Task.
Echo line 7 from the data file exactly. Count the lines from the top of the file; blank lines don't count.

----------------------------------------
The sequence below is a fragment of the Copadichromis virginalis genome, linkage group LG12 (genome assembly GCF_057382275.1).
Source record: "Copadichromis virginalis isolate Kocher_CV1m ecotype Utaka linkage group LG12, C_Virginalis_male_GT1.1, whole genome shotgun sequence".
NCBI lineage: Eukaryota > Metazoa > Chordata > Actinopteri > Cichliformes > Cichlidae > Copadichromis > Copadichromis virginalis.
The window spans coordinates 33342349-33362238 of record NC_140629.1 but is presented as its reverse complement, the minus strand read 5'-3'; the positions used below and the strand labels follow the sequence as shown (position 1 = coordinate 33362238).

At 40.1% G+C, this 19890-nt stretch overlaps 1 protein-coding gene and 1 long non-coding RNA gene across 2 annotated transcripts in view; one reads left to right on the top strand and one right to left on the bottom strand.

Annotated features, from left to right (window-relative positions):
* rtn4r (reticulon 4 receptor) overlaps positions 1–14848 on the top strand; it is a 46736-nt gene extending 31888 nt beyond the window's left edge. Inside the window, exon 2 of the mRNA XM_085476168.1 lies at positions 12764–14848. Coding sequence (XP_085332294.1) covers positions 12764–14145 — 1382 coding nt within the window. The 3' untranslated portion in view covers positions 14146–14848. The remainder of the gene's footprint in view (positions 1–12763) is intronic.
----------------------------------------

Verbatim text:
* rtn4r (reticulon 4 receptor) overlaps positions 1–14848 on the top strand; it is a 46736-nt gene extending 31888 nt beyond the window's left edge. Inside the window, exon 2 of the mRNA XM_085476168.1 lies at positions 12764–14848. Coding sequence (XP_085332294.1) covers positions 12764–14145 — 1382 coding nt within the window. The 3' untranslated portion in view covers positions 14146–14848. The remainder of the gene's footprint in view (positions 1–12763) is intronic.